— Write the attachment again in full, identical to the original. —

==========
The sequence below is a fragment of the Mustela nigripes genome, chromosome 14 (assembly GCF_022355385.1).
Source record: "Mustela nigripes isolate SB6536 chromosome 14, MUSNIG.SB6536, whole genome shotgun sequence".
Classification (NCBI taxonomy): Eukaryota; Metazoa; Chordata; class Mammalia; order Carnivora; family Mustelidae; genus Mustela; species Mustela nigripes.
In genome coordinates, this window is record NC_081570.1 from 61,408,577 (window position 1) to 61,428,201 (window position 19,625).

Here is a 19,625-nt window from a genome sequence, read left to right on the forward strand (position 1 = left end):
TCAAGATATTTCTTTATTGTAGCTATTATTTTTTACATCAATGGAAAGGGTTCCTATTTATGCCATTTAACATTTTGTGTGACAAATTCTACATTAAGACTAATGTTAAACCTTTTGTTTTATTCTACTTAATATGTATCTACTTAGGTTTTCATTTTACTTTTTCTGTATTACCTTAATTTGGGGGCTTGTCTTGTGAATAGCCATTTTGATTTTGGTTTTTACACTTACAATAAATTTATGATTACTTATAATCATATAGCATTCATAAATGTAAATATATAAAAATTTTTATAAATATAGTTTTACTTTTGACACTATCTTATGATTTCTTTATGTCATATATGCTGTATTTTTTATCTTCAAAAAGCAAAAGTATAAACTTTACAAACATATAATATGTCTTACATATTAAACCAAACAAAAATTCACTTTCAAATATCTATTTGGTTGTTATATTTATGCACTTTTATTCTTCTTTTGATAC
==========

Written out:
The sequence below is a fragment of the Mustela nigripes genome, chromosome 14 (assembly GCF_022355385.1).
Source record: "Mustela nigripes isolate SB6536 chromosome 14, MUSNIG.SB6536, whole genome shotgun sequence".
Classification (NCBI taxonomy): Eukaryota; Metazoa; Chordata; class Mammalia; order Carnivora; family Mustelidae; genus Mustela; species Mustela nigripes.
In genome coordinates, this window is record NC_081570.1 from 61,408,577 (window position 1) to 61,428,201 (window position 19,625).

Here is a 19,625-nt window from a genome sequence, read left to right on the forward strand (position 1 = left end):
TCAAGATATTTCTTTATTGTAGCTATTATTTTTTACATCAATGGAAAGGGTTCCTATTTATGCCATTTAACATTTTGTGTGACAAATTCTACATTAAGACTAATGTTAAACCTTTTGTTTTATTCTACTTAATATGTATCTACTTAGGTTTTCATTTTACTTTTTCTGTATTACCTTAATTTGGGGGCTTGTCTTGTGAATAGCCATTTTGATTTTGGTTTTTACACTTACAATAAATTTATGATTACTTATAATCATATAGCATTCATAAATGTAAATATATAAAAATTTTTATAAATATAGTTTTACTTTTGACACTATCTTATGATTTCTTTATGTCATATATGCTGTATTTTTTATCTTCAAAAAGCAAAAGTATAAACTTTACAAACATATAATATGTCTTACATATTAAACCAAACAAAAATTCACTTTCAAATATCTATTTGGTTGTTATATTTATGCACTTTTATTCTTCTTTTGATAC